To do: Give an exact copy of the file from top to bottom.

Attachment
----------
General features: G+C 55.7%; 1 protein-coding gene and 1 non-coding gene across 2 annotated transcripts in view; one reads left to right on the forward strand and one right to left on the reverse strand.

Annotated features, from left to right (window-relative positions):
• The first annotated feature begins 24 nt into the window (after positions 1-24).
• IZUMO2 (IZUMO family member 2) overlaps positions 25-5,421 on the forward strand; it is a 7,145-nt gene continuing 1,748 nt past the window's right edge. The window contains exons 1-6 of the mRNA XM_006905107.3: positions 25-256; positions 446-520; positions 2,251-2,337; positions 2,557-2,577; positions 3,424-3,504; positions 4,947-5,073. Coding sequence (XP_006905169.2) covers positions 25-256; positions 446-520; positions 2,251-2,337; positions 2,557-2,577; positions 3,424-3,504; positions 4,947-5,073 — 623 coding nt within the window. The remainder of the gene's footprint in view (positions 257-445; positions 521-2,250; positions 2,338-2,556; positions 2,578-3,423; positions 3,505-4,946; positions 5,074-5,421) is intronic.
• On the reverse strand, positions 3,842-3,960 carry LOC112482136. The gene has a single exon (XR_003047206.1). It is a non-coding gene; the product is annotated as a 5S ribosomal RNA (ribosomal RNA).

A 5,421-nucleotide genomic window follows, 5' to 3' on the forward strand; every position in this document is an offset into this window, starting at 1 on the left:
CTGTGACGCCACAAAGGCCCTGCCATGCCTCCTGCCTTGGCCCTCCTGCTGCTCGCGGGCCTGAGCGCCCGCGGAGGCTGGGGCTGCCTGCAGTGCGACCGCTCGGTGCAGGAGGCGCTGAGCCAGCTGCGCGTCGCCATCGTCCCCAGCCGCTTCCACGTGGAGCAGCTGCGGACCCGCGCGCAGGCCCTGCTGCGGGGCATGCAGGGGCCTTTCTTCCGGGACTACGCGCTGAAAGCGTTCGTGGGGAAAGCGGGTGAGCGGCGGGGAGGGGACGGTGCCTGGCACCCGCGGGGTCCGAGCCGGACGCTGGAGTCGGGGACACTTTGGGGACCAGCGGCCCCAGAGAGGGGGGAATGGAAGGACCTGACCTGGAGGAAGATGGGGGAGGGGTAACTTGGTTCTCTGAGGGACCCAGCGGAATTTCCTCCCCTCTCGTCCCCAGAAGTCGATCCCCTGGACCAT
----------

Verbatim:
General features: G+C 55.7%; 1 protein-coding gene and 1 non-coding gene across 2 annotated transcripts in view; one reads left to right on the forward strand and one right to left on the reverse strand.

Annotated features, from left to right (window-relative positions):
• The first annotated feature begins 24 nt into the window (after positions 1-24).
• IZUMO2 (IZUMO family member 2) overlaps positions 25-5,421 on the forward strand; it is a 7,145-nt gene continuing 1,748 nt past the window's right edge. The window contains exons 1-6 of the mRNA XM_006905107.3: positions 25-256; positions 446-520; positions 2,251-2,337; positions 2,557-2,577; positions 3,424-3,504; positions 4,947-5,073. Coding sequence (XP_006905169.2) covers positions 25-256; positions 446-520; positions 2,251-2,337; positions 2,557-2,577; positions 3,424-3,504; positions 4,947-5,073 — 623 coding nt within the window. The remainder of the gene's footprint in view (positions 257-445; positions 521-2,250; positions 2,338-2,556; positions 2,578-3,423; positions 3,505-4,946; positions 5,074-5,421) is intronic.
• On the reverse strand, positions 3,842-3,960 carry LOC112482136. The gene has a single exon (XR_003047206.1). It is a non-coding gene; the product is annotated as a 5S ribosomal RNA (ribosomal RNA).

A 5,421-nucleotide genomic window follows, 5' to 3' on the forward strand; every position in this document is an offset into this window, starting at 1 on the left:
CTGTGACGCCACAAAGGCCCTGCCATGCCTCCTGCCTTGGCCCTCCTGCTGCTCGCGGGCCTGAGCGCCCGCGGAGGCTGGGGCTGCCTGCAGTGCGACCGCTCGGTGCAGGAGGCGCTGAGCCAGCTGCGCGTCGCCATCGTCCCCAGCCGCTTCCACGTGGAGCAGCTGCGGACCCGCGCGCAGGCCCTGCTGCGGGGCATGCAGGGGCCTTTCTTCCGGGACTACGCGCTGAAAGCGTTCGTGGGGAAAGCGGGTGAGCGGCGGGGAGGGGACGGTGCCTGGCACCCGCGGGGTCCGAGCCGGACGCTGGAGTCGGGGACACTTTGGGGACCAGCGGCCCCAGAGAGGGGGGAATGGAAGGACCTGACCTGGAGGAAGATGGGGGAGGGGTAACTTGGTTCTCTGAGGGACCCAGCGGAATTTCCTCCCCTCTCGTCCCCAGAAGTCGATCCCCTGGACCAT